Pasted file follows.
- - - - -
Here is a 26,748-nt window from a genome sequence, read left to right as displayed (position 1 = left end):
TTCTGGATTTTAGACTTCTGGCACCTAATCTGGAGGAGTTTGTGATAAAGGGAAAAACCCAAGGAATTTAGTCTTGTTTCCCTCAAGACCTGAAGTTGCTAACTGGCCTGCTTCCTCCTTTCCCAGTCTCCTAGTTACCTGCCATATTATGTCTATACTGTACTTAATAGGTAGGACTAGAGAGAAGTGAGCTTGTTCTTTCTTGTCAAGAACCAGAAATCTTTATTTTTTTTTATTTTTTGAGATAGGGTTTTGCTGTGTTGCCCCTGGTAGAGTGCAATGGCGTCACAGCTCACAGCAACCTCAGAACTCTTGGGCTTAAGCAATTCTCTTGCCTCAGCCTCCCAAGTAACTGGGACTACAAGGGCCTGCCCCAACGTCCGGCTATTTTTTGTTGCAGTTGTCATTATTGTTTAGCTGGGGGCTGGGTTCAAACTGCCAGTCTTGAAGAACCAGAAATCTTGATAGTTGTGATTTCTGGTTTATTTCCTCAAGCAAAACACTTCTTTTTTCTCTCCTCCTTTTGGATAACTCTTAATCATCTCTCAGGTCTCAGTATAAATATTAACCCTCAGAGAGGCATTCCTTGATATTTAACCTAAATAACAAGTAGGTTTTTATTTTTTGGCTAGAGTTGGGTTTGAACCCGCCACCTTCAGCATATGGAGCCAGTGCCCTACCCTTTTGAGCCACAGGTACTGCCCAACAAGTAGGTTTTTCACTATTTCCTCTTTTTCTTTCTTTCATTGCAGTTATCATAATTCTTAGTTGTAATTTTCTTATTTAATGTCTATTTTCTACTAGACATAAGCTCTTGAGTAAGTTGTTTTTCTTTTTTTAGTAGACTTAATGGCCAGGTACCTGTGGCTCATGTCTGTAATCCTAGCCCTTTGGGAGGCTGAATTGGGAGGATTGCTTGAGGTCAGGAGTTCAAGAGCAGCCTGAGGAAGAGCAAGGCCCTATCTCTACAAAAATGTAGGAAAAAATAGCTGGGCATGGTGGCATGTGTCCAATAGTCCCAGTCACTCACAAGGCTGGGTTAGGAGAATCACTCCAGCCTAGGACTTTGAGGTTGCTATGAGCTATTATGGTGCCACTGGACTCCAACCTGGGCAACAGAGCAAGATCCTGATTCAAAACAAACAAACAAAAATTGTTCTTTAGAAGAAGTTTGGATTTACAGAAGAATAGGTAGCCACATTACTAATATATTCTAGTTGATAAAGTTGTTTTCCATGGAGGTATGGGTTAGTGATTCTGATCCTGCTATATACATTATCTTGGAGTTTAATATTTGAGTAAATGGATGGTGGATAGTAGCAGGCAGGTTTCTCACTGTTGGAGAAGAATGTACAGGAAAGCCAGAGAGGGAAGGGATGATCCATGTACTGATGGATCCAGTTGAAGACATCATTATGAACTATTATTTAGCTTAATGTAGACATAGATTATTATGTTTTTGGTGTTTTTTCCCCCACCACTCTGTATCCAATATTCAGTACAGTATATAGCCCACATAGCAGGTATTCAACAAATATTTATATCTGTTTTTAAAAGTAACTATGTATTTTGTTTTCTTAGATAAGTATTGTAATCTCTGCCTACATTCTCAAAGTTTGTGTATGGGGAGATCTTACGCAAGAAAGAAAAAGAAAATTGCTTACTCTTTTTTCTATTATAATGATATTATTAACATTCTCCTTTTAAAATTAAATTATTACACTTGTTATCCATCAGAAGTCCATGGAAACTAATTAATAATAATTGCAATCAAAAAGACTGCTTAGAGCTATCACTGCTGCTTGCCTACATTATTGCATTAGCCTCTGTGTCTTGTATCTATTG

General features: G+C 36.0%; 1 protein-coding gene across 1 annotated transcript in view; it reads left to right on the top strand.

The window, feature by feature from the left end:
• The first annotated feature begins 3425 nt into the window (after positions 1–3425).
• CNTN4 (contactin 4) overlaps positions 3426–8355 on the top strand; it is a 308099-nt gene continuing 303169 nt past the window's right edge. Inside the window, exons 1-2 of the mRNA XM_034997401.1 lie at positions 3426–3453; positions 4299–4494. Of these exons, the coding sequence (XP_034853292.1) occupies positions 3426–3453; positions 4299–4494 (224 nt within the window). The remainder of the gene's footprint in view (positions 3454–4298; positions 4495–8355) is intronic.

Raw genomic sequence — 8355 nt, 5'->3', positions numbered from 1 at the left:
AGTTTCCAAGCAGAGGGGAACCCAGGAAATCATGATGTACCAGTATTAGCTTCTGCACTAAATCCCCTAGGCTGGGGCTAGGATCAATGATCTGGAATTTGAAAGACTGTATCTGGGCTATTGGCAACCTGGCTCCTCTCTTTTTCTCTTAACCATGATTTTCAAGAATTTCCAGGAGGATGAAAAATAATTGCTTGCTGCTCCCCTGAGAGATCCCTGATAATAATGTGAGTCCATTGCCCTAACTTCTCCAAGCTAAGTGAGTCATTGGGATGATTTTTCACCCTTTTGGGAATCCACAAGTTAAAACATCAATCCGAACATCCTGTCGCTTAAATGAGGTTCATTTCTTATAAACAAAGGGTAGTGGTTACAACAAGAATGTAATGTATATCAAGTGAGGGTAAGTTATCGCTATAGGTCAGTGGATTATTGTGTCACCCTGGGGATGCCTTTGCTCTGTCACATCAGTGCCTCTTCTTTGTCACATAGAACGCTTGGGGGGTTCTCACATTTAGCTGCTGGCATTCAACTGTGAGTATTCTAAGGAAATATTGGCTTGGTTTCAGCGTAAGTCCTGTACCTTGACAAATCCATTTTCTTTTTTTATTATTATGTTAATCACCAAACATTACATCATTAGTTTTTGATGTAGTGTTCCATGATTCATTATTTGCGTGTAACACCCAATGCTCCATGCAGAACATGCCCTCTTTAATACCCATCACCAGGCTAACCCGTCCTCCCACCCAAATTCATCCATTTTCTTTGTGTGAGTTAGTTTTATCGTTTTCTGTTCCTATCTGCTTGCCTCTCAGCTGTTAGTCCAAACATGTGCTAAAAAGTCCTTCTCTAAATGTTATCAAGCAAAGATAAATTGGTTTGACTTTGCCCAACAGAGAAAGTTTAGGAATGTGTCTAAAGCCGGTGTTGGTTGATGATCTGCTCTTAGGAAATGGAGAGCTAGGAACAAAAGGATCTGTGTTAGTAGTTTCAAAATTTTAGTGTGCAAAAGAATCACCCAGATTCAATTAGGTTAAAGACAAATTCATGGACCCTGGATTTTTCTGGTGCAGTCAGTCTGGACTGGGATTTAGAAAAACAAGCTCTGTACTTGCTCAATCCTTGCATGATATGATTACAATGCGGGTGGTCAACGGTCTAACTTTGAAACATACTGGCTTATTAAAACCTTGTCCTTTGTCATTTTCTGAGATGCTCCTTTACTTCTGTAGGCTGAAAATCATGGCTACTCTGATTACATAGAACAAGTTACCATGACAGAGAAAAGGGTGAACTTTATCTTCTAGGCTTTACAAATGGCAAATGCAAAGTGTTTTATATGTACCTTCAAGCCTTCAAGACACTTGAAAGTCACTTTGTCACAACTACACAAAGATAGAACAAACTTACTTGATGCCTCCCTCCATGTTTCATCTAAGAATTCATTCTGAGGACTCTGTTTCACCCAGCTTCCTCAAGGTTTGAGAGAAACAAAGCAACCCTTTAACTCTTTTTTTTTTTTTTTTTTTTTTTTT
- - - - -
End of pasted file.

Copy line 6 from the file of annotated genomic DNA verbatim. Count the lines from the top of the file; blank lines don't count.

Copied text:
• CNTN4 (contactin 4) overlaps positions 3426–8355 on the top strand; it is a 308099-nt gene continuing 303169 nt past the window's right edge. Inside the window, exons 1-2 of the mRNA XM_034997401.1 lie at positions 3426–3453; positions 4299–4494. Of these exons, the coding sequence (XP_034853292.1) occupies positions 3426–3453; positions 4299–4494 (224 nt within the window). The remainder of the gene's footprint in view (positions 3454–4298; positions 4495–8355) is intronic.